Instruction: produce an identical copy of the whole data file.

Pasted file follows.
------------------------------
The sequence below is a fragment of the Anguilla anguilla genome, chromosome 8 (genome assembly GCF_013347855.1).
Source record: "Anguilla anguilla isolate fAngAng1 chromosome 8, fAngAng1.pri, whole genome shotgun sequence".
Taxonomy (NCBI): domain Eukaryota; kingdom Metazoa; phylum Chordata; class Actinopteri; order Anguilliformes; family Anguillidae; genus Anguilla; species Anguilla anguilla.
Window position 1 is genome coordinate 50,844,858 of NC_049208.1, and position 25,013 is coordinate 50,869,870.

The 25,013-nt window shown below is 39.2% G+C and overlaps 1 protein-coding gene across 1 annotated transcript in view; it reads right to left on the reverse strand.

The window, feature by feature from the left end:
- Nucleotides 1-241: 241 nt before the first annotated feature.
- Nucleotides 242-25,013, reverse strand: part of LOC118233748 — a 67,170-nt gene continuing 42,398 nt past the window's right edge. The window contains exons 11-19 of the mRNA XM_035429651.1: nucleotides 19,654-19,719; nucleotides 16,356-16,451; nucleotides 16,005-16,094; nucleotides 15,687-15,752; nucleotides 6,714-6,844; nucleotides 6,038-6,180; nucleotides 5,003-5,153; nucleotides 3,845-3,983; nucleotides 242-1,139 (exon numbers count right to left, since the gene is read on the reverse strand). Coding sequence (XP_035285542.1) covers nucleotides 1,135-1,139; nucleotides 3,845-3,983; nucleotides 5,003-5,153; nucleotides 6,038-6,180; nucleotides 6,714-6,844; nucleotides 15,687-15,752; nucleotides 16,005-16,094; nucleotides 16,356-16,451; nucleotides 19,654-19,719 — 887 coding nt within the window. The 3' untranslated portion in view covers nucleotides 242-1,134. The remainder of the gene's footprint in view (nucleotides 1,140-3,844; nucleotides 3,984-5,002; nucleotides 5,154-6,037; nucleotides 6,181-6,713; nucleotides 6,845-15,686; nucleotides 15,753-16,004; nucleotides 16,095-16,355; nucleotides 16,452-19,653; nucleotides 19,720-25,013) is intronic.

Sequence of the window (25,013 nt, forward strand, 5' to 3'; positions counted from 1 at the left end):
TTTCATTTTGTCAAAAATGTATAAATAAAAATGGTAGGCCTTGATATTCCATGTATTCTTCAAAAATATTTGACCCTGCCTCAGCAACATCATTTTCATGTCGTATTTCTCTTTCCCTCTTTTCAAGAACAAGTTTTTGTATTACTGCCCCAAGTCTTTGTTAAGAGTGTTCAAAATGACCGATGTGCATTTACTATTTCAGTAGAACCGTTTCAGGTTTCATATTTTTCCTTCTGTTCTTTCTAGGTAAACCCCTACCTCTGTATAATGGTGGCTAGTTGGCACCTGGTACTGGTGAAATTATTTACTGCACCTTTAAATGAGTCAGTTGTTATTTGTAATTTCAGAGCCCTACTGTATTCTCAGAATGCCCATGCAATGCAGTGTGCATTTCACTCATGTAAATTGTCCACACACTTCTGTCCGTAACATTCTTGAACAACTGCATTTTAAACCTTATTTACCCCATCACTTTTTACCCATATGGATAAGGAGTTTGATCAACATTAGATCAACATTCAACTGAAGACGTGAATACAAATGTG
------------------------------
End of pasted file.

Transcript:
The sequence below is a fragment of the Anguilla anguilla genome, chromosome 8 (genome assembly GCF_013347855.1).
Source record: "Anguilla anguilla isolate fAngAng1 chromosome 8, fAngAng1.pri, whole genome shotgun sequence".
Taxonomy (NCBI): domain Eukaryota; kingdom Metazoa; phylum Chordata; class Actinopteri; order Anguilliformes; family Anguillidae; genus Anguilla; species Anguilla anguilla.
Window position 1 is genome coordinate 50,844,858 of NC_049208.1, and position 25,013 is coordinate 50,869,870.

The 25,013-nt window shown below is 39.2% G+C and overlaps 1 protein-coding gene across 1 annotated transcript in view; it reads right to left on the reverse strand.

The window, feature by feature from the left end:
- Nucleotides 1-241: 241 nt before the first annotated feature.
- Nucleotides 242-25,013, reverse strand: part of LOC118233748 — a 67,170-nt gene continuing 42,398 nt past the window's right edge. The window contains exons 11-19 of the mRNA XM_035429651.1: nucleotides 19,654-19,719; nucleotides 16,356-16,451; nucleotides 16,005-16,094; nucleotides 15,687-15,752; nucleotides 6,714-6,844; nucleotides 6,038-6,180; nucleotides 5,003-5,153; nucleotides 3,845-3,983; nucleotides 242-1,139 (exon numbers count right to left, since the gene is read on the reverse strand). Coding sequence (XP_035285542.1) covers nucleotides 1,135-1,139; nucleotides 3,845-3,983; nucleotides 5,003-5,153; nucleotides 6,038-6,180; nucleotides 6,714-6,844; nucleotides 15,687-15,752; nucleotides 16,005-16,094; nucleotides 16,356-16,451; nucleotides 19,654-19,719 — 887 coding nt within the window. The 3' untranslated portion in view covers nucleotides 242-1,134. The remainder of the gene's footprint in view (nucleotides 1,140-3,844; nucleotides 3,984-5,002; nucleotides 5,154-6,037; nucleotides 6,181-6,713; nucleotides 6,845-15,686; nucleotides 15,753-16,004; nucleotides 16,095-16,355; nucleotides 16,452-19,653; nucleotides 19,720-25,013) is intronic.

Sequence of the window (25,013 nt, forward strand, 5' to 3'; positions counted from 1 at the left end):
TTTCATTTTGTCAAAAATGTATAAATAAAAATGGTAGGCCTTGATATTCCATGTATTCTTCAAAAATATTTGACCCTGCCTCAGCAACATCATTTTCATGTCGTATTTCTCTTTCCCTCTTTTCAAGAACAAGTTTTTGTATTACTGCCCCAAGTCTTTGTTAAGAGTGTTCAAAATGACCGATGTGCATTTACTATTTCAGTAGAACCGTTTCAGGTTTCATATTTTTCCTTCTGTTCTTTCTAGGTAAACCCCTACCTCTGTATAATGGTGGCTAGTTGGCACCTGGTACTGGTGAAATTATTTACTGCACCTTTAAATGAGTCAGTTGTTATTTGTAATTTCAGAGCCCTACTGTATTCTCAGAATGCCCATGCAATGCAGTGTGCATTTCACTCATGTAAATTGTCCACACACTTCTGTCCGTAACATTCTTGAACAACTGCATTTTAAACCTTATTTACCCCATCACTTTTTACCCATATGGATAAGGAGTTTGATCAACATTAGATCAACATTCAACTGAAGACGTGAATACAAATGTG